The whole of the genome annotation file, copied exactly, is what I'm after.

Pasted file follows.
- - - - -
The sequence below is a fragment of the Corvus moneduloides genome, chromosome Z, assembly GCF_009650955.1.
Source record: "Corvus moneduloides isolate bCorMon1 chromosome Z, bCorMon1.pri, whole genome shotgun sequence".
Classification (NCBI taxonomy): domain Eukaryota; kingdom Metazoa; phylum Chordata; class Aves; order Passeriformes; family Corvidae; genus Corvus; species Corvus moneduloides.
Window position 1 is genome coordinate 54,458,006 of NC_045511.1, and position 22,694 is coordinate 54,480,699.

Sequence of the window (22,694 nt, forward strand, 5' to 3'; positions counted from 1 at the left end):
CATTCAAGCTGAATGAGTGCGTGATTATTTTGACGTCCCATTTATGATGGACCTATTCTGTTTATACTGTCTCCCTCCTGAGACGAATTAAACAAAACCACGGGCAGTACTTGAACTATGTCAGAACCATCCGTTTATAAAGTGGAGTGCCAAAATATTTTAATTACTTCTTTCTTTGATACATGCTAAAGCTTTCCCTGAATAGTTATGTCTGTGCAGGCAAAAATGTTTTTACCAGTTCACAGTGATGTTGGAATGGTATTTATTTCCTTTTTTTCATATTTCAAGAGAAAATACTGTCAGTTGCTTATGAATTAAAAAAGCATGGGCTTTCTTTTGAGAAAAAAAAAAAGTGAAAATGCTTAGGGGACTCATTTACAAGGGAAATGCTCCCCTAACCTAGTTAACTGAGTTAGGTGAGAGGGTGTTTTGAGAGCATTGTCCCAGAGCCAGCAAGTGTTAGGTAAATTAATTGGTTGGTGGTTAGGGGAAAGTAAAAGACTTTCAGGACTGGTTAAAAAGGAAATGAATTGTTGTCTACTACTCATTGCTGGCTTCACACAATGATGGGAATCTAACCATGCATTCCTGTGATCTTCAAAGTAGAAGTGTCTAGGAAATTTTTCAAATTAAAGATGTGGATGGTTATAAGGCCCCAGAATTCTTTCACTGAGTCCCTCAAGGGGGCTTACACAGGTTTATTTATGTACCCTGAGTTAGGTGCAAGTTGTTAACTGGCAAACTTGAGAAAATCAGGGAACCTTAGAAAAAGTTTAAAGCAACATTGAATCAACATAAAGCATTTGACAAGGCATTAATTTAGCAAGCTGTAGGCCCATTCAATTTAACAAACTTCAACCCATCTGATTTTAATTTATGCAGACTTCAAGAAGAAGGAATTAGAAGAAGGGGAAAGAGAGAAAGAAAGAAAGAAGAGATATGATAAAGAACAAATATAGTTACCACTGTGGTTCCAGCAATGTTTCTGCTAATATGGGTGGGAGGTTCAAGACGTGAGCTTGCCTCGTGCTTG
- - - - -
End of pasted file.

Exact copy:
The sequence below is a fragment of the Corvus moneduloides genome, chromosome Z, assembly GCF_009650955.1.
Source record: "Corvus moneduloides isolate bCorMon1 chromosome Z, bCorMon1.pri, whole genome shotgun sequence".
Classification (NCBI taxonomy): domain Eukaryota; kingdom Metazoa; phylum Chordata; class Aves; order Passeriformes; family Corvidae; genus Corvus; species Corvus moneduloides.
Window position 1 is genome coordinate 54,458,006 of NC_045511.1, and position 22,694 is coordinate 54,480,699.

Sequence of the window (22,694 nt, forward strand, 5' to 3'; positions counted from 1 at the left end):
CATTCAAGCTGAATGAGTGCGTGATTATTTTGACGTCCCATTTATGATGGACCTATTCTGTTTATACTGTCTCCCTCCTGAGACGAATTAAACAAAACCACGGGCAGTACTTGAACTATGTCAGAACCATCCGTTTATAAAGTGGAGTGCCAAAATATTTTAATTACTTCTTTCTTTGATACATGCTAAAGCTTTCCCTGAATAGTTATGTCTGTGCAGGCAAAAATGTTTTTACCAGTTCACAGTGATGTTGGAATGGTATTTATTTCCTTTTTTTCATATTTCAAGAGAAAATACTGTCAGTTGCTTATGAATTAAAAAAGCATGGGCTTTCTTTTGAGAAAAAAAAAAAGTGAAAATGCTTAGGGGACTCATTTACAAGGGAAATGCTCCCCTAACCTAGTTAACTGAGTTAGGTGAGAGGGTGTTTTGAGAGCATTGTCCCAGAGCCAGCAAGTGTTAGGTAAATTAATTGGTTGGTGGTTAGGGGAAAGTAAAAGACTTTCAGGACTGGTTAAAAAGGAAATGAATTGTTGTCTACTACTCATTGCTGGCTTCACACAATGATGGGAATCTAACCATGCATTCCTGTGATCTTCAAAGTAGAAGTGTCTAGGAAATTTTTCAAATTAAAGATGTGGATGGTTATAAGGCCCCAGAATTCTTTCACTGAGTCCCTCAAGGGGGCTTACACAGGTTTATTTATGTACCCTGAGTTAGGTGCAAGTTGTTAACTGGCAAACTTGAGAAAATCAGGGAACCTTAGAAAAAGTTTAAAGCAACATTGAATCAACATAAAGCATTTGACAAGGCATTAATTTAGCAAGCTGTAGGCCCATTCAATTTAACAAACTTCAACCCATCTGATTTTAATTTATGCAGACTTCAAGAAGAAGGAATTAGAAGAAGGGGAAAGAGAGAAAGAAAGAAAGAAGAGATATGATAAAGAACAAATATAGTTACCACTGTGGTTCCAGCAATGTTTCTGCTAATATGGGTGGGAGGTTCAAGACGTGAGCTTGCCTCGTGCTTG